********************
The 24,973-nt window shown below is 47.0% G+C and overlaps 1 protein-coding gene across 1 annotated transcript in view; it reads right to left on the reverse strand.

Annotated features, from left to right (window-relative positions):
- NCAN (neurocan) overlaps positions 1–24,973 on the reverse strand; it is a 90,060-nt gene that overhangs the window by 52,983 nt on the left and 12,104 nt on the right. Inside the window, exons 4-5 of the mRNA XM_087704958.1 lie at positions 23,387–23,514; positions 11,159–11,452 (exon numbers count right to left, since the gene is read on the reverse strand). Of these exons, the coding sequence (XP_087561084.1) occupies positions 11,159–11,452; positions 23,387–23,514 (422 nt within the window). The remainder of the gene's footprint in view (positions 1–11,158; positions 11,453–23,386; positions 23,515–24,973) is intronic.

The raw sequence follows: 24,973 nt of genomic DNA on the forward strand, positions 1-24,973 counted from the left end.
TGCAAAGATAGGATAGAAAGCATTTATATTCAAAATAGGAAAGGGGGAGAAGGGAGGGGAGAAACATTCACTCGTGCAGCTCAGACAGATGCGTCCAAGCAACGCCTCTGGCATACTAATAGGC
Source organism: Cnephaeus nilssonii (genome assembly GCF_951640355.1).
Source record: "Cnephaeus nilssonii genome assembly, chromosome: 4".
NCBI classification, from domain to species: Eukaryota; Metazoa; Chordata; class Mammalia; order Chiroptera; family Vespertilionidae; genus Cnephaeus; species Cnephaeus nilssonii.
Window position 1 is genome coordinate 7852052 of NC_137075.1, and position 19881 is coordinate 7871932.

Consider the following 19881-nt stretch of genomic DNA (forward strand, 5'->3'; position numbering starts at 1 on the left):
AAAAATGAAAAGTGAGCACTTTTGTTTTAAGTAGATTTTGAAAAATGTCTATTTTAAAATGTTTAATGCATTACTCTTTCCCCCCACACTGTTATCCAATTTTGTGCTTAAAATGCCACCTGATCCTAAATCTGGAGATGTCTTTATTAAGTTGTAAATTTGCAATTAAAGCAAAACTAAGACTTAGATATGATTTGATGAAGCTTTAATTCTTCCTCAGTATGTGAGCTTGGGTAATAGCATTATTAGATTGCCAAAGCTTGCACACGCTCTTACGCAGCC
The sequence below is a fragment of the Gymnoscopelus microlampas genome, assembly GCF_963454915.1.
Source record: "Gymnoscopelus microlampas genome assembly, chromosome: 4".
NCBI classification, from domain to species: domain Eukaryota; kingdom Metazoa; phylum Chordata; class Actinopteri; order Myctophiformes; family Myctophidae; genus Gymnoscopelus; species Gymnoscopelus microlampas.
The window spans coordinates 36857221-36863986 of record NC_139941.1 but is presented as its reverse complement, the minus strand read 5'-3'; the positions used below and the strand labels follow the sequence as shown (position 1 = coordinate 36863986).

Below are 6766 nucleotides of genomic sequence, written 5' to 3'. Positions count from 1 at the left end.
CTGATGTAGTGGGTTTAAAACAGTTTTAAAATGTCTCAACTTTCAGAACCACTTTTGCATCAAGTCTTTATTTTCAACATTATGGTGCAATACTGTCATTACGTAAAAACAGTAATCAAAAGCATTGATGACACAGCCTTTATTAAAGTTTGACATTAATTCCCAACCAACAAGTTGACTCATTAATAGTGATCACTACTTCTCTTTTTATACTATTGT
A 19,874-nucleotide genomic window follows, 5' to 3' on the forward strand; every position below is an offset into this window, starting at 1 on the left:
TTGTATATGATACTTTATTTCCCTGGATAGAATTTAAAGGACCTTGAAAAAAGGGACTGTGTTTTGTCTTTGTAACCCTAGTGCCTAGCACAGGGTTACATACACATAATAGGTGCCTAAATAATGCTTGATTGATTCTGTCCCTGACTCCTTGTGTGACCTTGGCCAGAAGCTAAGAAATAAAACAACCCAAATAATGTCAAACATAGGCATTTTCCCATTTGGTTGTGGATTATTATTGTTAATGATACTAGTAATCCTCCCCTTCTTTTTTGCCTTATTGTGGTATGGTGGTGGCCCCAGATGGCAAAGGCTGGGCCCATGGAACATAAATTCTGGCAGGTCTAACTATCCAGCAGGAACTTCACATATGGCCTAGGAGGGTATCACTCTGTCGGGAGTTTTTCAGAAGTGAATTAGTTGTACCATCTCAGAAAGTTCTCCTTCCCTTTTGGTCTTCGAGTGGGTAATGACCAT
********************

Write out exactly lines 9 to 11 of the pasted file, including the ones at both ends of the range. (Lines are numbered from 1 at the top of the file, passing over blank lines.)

Window position 1 is genome coordinate 7852052 of NC_137075.1, and position 19881 is coordinate 7871932.

Consider the following 19881-nt stretch of genomic DNA (forward strand, 5'->3'; position numbering starts at 1 on the left):
AAAAATGAAAAGTGAGCACTTTTGTTTTAAGTAGATTTTGAAAAATGTCTATTTTAAAATGTTTAATGCATTACTCTTTCCCCCCACACTGTTATCCAATTTTGTGCTTAAAATGCCACCTGATCCTAAATCTGGAGATGTCTTTATTAAGTTGTAAATTTGCAATTAAAGCAAAACTAAGACTTAGATATGATTTGATGAAGCTTTAATTCTTCCTCAGTATGTGAGCTTGGGTAATAGCATTATTAGATTGCCAAAGCTTGCACACGCTCTTACGCAGCC